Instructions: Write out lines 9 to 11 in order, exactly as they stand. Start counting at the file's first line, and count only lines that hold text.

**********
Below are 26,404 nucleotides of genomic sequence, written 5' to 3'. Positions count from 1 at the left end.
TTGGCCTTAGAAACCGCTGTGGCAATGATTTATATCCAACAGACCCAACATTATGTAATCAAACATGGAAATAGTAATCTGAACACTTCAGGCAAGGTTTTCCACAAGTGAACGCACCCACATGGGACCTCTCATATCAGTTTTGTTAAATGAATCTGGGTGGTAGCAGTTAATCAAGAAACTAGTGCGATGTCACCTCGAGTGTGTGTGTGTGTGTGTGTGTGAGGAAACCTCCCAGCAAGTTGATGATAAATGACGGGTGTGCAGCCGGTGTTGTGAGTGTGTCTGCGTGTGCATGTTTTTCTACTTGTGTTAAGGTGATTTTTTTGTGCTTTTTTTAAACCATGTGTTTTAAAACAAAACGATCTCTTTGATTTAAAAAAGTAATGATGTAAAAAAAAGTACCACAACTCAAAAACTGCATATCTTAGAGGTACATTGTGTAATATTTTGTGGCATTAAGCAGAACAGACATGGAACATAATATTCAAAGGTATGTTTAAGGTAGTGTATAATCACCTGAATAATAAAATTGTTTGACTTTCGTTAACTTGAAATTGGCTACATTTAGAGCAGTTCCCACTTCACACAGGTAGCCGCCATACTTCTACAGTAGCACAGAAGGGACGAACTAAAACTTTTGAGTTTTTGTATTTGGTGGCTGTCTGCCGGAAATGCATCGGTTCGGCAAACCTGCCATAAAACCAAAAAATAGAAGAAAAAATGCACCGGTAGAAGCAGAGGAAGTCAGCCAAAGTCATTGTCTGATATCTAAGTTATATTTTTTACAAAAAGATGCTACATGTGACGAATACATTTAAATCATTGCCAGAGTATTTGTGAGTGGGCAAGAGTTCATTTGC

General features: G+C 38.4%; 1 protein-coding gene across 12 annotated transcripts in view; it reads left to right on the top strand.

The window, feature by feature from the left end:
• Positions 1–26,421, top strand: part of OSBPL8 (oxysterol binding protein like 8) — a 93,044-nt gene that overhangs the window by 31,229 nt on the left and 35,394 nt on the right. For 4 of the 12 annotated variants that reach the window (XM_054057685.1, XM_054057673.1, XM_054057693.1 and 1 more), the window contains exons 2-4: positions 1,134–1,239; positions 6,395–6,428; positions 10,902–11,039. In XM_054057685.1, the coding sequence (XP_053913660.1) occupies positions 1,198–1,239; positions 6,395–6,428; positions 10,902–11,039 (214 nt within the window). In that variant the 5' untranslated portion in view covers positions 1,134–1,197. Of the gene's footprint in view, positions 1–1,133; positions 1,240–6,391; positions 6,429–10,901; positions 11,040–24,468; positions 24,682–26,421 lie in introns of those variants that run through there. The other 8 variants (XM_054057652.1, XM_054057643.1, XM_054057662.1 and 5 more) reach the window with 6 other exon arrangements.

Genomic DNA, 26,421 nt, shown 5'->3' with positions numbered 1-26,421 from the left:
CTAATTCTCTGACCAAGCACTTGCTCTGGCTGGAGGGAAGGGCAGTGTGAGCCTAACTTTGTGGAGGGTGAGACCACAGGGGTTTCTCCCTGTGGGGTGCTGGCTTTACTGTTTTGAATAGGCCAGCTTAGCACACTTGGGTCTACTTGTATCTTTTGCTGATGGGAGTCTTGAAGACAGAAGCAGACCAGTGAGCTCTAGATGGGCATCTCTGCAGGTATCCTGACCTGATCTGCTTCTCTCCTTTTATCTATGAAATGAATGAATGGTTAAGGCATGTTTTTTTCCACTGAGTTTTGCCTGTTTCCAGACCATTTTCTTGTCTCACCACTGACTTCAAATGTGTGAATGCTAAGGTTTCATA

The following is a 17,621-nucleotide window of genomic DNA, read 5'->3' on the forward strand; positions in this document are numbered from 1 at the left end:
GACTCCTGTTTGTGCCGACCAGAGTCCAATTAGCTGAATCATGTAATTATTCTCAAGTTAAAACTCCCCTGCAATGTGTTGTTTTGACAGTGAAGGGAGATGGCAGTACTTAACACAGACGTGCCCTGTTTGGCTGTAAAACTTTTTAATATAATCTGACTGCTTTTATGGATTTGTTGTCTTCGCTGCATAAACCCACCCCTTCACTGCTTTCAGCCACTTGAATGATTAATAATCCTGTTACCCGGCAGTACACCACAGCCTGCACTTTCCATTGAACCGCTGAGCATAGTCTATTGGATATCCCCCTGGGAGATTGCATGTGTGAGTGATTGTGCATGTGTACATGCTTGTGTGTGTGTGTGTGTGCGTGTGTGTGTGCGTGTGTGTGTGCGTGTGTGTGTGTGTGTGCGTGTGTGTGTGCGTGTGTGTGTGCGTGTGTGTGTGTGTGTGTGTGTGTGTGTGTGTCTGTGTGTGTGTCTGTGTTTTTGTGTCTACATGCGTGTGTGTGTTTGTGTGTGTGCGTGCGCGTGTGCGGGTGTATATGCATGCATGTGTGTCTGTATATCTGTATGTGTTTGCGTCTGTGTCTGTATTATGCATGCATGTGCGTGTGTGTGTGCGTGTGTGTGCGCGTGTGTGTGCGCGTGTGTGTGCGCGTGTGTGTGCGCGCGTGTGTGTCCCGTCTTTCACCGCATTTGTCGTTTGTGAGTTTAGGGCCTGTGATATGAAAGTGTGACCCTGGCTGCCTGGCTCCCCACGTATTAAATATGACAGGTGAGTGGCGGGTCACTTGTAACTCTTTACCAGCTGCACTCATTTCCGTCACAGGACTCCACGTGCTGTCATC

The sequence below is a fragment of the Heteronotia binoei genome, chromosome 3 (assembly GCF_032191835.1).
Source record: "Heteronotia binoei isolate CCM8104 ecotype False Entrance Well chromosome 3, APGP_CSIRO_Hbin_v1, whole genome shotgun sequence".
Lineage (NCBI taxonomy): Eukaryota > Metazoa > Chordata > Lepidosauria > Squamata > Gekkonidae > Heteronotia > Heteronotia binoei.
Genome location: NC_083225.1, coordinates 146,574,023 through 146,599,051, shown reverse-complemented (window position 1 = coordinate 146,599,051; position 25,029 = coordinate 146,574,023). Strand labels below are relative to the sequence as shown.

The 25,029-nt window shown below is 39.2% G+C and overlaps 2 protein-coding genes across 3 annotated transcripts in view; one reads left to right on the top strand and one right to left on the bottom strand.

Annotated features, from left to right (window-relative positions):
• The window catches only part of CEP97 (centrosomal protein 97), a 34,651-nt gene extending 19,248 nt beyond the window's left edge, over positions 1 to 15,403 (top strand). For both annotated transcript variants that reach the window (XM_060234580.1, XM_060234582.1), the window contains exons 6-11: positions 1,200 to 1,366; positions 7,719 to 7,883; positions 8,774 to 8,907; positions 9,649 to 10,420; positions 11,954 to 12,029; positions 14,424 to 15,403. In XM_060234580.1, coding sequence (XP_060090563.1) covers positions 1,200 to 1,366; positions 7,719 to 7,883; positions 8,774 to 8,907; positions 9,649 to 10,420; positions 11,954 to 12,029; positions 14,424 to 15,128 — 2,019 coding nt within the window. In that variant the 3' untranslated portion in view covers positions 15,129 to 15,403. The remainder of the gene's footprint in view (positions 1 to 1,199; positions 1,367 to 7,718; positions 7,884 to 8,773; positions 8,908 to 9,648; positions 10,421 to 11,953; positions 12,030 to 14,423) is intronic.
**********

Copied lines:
GACTCCTGTTTGTGCCGACCAGAGTCCAATTAGCTGAATCATGTAATTATTCTCAAGTTAAAACTCCCCTGCAATGTGTTGTTTTGACAGTGAAGGGAGATGGCAGTACTTAACACAGACGTGCCCTGTTTGGCTGTAAAACTTTTTAATATAATCTGACTGCTTTTATGGATTTGTTGTCTTCGCTGCATAAACCCACCCCTTCACTGCTTTCAGCCACTTGAATGATTAATAATCCTGTTACCCGGCAGTACACCACAGCCTGCACTTTCCATTGAACCGCTGAGCATAGTCTATTGGATATCCCCCTGGGAGATTGCATGTGTGAGTGATTGTGCATGTGTACATGCTTGTGTGTGTGTGTGTGTGCGTGTGTGTGTGCGTGTGTGTGTGCGTGTGTGTGTGTGTGTGCGTGTGTGTGTGCGTGTGTGTGTGCGTGTGTGTGTGTGTGTGTGTGTGTGTGTGTGTCTGTGTGTGTGTCTGTGTTTTTGTGTCTACATGCGTGTGTGTGTTTGTGTGTGTGCGTGCGCGTGTGCGGGTGTATATGCATGCATGTGTGTCTGTATATCTGTATGTGTTTGCGTCTGTGTCTGTATTATGCATGCATGTGCGTGTGTGTGTGCGTGTGTGTGCGCGTGTGTGTGCGCGTGTGTGTGCGCGTGTGTGTGCGCGCGTGTGTGTCCCGTCTTTCACCGCATTTGTCGTTTGTGAGTTTAGGGCCTGTGATATGAAAGTGTGACCCTGGCTGCCTGGCTCCCCACGTATTAAATATGACAGGTGAGTGGCGGGTCACTTGTAACTCTTTACCAGCTGCACTCATTTCCGTCACAGGACTCCACGTGCTGTCATC

The sequence below is a fragment of the Heteronotia binoei genome, chromosome 3 (assembly GCF_032191835.1).
Source record: "Heteronotia binoei isolate CCM8104 ecotype False Entrance Well chromosome 3, APGP_CSIRO_Hbin_v1, whole genome shotgun sequence".